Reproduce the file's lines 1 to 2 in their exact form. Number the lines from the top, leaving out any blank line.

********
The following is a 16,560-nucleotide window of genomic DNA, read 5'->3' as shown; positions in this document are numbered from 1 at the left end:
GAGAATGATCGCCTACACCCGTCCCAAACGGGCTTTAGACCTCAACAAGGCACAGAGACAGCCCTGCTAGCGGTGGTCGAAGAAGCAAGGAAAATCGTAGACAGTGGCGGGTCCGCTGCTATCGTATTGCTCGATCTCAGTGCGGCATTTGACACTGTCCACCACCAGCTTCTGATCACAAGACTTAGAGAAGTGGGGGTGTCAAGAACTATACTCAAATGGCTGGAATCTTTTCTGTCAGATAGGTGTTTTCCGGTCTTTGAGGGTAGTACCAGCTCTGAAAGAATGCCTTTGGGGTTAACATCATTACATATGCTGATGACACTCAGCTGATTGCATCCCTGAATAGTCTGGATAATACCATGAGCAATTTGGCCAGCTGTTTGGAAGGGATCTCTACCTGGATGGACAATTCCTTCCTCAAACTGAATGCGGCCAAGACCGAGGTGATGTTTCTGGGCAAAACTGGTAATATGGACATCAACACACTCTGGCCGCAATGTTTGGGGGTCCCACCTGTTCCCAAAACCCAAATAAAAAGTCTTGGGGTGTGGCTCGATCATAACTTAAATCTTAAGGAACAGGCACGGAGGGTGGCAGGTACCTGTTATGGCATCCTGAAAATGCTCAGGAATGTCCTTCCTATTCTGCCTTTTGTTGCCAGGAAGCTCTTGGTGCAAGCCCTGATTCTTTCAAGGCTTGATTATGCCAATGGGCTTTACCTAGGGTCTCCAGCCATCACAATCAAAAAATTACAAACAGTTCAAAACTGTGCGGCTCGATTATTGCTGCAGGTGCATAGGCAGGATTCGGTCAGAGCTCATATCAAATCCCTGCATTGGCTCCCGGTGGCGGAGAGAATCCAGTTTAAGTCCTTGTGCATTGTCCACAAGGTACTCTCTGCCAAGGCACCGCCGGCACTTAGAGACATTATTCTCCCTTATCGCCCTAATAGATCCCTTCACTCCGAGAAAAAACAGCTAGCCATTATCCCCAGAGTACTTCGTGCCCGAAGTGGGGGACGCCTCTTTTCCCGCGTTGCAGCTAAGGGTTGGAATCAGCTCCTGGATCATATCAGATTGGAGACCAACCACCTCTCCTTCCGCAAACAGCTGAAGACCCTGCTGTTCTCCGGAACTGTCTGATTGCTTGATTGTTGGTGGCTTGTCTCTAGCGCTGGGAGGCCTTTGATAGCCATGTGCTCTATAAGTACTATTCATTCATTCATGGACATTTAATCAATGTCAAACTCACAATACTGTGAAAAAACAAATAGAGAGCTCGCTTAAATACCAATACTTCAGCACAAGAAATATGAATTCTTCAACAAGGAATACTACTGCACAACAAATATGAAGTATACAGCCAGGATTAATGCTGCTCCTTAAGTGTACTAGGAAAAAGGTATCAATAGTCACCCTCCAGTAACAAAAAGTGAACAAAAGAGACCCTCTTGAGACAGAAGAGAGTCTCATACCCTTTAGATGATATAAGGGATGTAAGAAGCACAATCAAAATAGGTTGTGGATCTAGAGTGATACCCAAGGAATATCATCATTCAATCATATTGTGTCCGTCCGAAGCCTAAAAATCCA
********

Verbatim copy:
The following is a 16,560-nucleotide window of genomic DNA, read 5'->3' as shown; positions in this document are numbered from 1 at the left end:
GAGAATGATCGCCTACACCCGTCCCAAACGGGCTTTAGACCTCAACAAGGCACAGAGACAGCCCTGCTAGCGGTGGTCGAAGAAGCAAGGAAAATCGTAGACAGTGGCGGGTCCGCTGCTATCGTATTGCTCGATCTCAGTGCGGCATTTGACACTGTCCACCACCAGCTTCTGATCACAAGACTTAGAGAAGTGGGGGTGTCAAGAACTATACTCAAATGGCTGGAATCTTTTCTGTCAGATAGGTGTTTTCCGGTCTTTGAGGGTAGTACCAGCTCTGAAAGAATGCCTTTGGGGTTAACATCATTACATATGCTGATGACACTCAGCTGATTGCATCCCTGAATAGTCTGGATAATACCATGAGCAATTTGGCCAGCTGTTTGGAAGGGATCTCTACCTGGATGGACAATTCCTTCCTCAAACTGAATGCGGCCAAGACCGAGGTGATGTTTCTGGGCAAAACTGGTAATATGGACATCAACACACTCTGGCCGCAATGTTTGGGGGTCCCACCTGTTCCCAAAACCCAAATAAAAAGTCTTGGGGTGTGGCTCGATCATAACTTAAATCTTAAGGAACAGGCACGGAGGGTGGCAGGTACCTGTTATGGCATCCTGAAAATGCTCAGGAATGTCCTTCCTATTCTGCCTTTTGTTGCCAGGAAGCTCTTGGTGCAAGCCCTGATTCTTTCAAGGCTTGATTATGCCAATGGGCTTTACCTAGGGTCTCCAGCCATCACAATCAAAAAATTACAAACAGTTCAAAACTGTGCGGCTCGATTATTGCTGCAGGTGCATAGGCAGGATTCGGTCAGAGCTCATATCAAATCCCTGCATTGGCTCCCGGTGGCGGAGAGAATCCAGTTTAAGTCCTTGTGCATTGTCCACAAGGTACTCTCTGCCAAGGCACCGCCGGCACTTAGAGACATTATTCTCCCTTATCGCCCTAATAGATCCCTTCACTCCGAGAAAAAACAGCTAGCCATTATCCCCAGAGTACTTCGTGCCCGAAGTGGGGGACGCCTCTTTTCCCGCGTTGCAGCTAAGGGTTGGAATCAGCTCCTGGATCATATCAGATTGGAGACCAACCACCTCTCCTTCCGCAAACAGCTGAAGACCCTGCTGTTCTCCGGAACTGTCTGATTGCTTGATTGTTGGTGGCTTGTCTCTAGCGCTGGGAGGCCTTTGATAGCCATGTGCTCTATAAGTACTATTCATTCATTCATGGACATTTAATCAATGTCAAACTCACAATACTGTGAAAAAACAAATAGAGAGCTCGCTTAAATACCAATACTTCAGCACAAGAAATATGAATTCTTCAACAAGGAATACTACTGCACAACAAATATGAAGTATACAGCCAGGATTAATGCTGCTCCTTAAGTGTACTAGGAAAAAGGTATCAATAGTCACCCTCCAGTAACAAAAAGTGAACAAAAGAGACCCTCTTGAGACAGAAGAGAGTCTCATACCCTTTAGATGATATAAGGGATGTAAGAAGCACAATCAAAATAGGTTGTGGATCTAGAGTGATACCCAAGGAATATCATCATTCAATCATATTGTGTCCGTCCGAAGCCTAAAAATCCA